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Evolving some thoughts on measuring social media

Bare with me, I’m going to do some thinking out loud here for this post. Measuring social media is a large topic, hot topic, and ever discussed topic around many social media water coolers. Over the last couple years the topic/meme has evolved in several directions both on the quantitative and qualitative side of the fence.

But because of my recent work in website design, working with design principles and IAs my thoughts around the topic have evolved into a couple of areas…which I’m still putting some thinking to…but here is what I’ve got so far. When it comes to social media measurement, its –

Activity vs. Media Value

…and it centers around how you approach your social media project. If its about an action, you measure the engagement/participation/activity you want someone to do. If its about selling it, you need a media value number. Now, both of these ideas can work together (and should) but the difference is in what you need as your end goal and why.


I’m calling it activity because you initial set out to design a social media project with people actively doing something (could also be called engagement/participation). But the entire project is built from the beginning to have a person actively do something with your content (information). So that is what you need to measure…and those metrics might need to be thought up to go with the project.

Media Value

These are more traditional online/offline metrics that everyone for the most parts understands. Impressions, CPM, time spent, etc. If you design your social media project to generate ‘X’ impressions that you can measure it against either an online media CPM or a PR dollar efficiency. But while this will help sell the project, might not sell the widgets for the brand.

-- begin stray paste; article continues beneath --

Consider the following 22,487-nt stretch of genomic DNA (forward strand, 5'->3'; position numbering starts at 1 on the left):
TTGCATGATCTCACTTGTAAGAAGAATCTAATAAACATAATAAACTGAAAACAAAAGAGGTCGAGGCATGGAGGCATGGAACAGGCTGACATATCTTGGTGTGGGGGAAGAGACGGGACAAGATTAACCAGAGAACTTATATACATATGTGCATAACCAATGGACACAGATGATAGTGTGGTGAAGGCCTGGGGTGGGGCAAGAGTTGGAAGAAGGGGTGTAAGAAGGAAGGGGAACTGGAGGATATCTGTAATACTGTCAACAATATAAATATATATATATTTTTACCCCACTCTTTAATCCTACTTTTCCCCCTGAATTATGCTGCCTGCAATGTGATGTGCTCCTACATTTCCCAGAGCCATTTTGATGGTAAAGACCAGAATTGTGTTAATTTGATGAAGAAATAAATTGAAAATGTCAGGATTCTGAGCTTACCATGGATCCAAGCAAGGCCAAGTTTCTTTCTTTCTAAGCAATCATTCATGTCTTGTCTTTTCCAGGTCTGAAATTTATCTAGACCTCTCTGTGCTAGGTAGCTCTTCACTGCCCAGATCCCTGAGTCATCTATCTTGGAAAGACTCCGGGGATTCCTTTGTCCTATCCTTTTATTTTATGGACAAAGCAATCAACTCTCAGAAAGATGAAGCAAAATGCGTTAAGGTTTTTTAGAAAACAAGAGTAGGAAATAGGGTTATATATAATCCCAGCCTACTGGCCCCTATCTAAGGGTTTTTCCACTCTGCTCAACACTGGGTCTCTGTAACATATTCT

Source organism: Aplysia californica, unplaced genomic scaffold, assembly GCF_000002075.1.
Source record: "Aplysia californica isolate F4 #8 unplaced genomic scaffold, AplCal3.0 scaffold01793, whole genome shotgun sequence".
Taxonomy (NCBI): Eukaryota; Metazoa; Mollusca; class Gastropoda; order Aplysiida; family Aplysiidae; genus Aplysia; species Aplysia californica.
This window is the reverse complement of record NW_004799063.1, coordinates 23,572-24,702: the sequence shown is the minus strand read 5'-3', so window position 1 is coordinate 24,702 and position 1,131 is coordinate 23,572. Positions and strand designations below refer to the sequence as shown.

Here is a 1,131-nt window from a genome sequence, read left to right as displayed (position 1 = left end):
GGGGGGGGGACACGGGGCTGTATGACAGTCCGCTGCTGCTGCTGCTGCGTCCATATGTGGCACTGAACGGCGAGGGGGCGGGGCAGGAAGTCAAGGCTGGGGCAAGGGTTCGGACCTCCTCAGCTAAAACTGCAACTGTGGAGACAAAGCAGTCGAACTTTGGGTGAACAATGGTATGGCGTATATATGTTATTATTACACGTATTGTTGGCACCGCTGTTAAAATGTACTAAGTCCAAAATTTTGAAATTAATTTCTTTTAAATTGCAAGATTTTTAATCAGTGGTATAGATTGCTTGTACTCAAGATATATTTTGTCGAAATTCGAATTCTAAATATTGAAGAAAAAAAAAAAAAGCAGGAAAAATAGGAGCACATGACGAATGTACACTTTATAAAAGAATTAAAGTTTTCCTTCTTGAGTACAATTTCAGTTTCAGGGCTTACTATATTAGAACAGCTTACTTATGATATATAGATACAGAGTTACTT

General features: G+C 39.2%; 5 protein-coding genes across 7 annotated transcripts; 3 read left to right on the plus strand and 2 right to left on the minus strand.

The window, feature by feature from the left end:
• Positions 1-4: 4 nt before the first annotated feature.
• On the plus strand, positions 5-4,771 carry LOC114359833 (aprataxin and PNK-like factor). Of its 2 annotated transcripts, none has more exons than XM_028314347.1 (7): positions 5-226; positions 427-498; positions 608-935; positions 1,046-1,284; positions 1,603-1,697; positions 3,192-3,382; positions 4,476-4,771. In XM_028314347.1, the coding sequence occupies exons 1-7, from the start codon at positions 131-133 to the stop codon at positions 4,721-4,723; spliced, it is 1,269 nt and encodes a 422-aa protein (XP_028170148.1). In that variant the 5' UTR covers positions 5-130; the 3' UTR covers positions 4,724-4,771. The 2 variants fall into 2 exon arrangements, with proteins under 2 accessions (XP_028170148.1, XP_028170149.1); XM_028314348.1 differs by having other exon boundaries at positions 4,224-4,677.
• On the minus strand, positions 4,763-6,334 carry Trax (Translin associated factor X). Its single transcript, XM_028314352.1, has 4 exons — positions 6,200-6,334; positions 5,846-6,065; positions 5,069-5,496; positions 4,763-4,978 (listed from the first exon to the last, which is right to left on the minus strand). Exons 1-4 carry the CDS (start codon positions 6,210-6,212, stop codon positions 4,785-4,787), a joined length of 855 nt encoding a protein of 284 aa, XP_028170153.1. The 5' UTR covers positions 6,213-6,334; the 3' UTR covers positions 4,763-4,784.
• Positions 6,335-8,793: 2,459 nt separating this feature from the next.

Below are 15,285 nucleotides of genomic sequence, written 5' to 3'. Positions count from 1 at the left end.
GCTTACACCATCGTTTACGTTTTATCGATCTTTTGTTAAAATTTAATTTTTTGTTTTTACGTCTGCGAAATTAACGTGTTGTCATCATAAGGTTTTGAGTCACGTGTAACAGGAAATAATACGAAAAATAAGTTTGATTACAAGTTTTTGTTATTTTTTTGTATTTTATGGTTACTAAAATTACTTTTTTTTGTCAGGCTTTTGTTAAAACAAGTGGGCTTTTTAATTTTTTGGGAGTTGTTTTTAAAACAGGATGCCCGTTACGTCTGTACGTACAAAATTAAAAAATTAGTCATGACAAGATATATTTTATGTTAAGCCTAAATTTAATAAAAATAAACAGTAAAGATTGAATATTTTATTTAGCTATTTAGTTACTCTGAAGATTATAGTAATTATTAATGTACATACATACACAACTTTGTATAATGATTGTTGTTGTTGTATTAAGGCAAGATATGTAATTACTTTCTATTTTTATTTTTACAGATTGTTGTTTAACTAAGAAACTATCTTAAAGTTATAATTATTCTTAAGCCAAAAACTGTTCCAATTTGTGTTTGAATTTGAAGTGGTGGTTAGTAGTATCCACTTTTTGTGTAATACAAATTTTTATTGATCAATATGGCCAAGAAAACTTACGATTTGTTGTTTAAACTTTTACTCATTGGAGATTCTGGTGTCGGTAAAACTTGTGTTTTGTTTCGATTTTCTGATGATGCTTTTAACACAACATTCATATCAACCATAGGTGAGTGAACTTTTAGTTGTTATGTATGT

For example – (i’m borrowing this from Bokardo, with his thoughts on activity-centered design…yes, this has been a decent influence)

If you design a social media project to have people ‘shop’ (activity) in your store, then you would measure shopping. If you design a social media project to have people ‘visit’ your store, then use the metrics, because you just need them to stop by.

Ok, so maybe this is some obvious already discussed social media measurement thinking. But I just needed to get it out, give it a spin. I’m really in the camp of knowing what activity to drive and measure off of that.

Now, to turn this post is a little different direction – I was reading Beingpeterkim and borrowed his post on a framework for measuring social media and added/edited in a couple of other points. I think this is a good cheat sheet to get at social media measurement from a standardized POV. His bullet points with my additions (genius steals and I hope he considers this flattery)

Attention:  The amount of traffic to your content for a given period of time.  Similar to the standard web metrics of site visits and page/video views.

Engagement:  The extent to which users participate with your content in a channel.  Think blog comments, Facebook wall posts, YouTube ratings, widget interactions, passing content on.

Authority:  Ala Technorati, the inbound links to your content – like trackbacks and inbound links to a blog post or sites linking to a YouTube video.

Influence:  The size of the user base subscribed to your content.  For blogs, feed or email subscribers; followers on Twitter or Friendfeed; or fans of your Facebook page.

Sentiment: The impression/reaction the audience has of the brand/product after the interacting with your content. Good/bad sentiment.

Media Value: Total number of mentions/impressions of brand/campaign across all media outlets/channels (social media impressions vs. CPM to generate same impressions)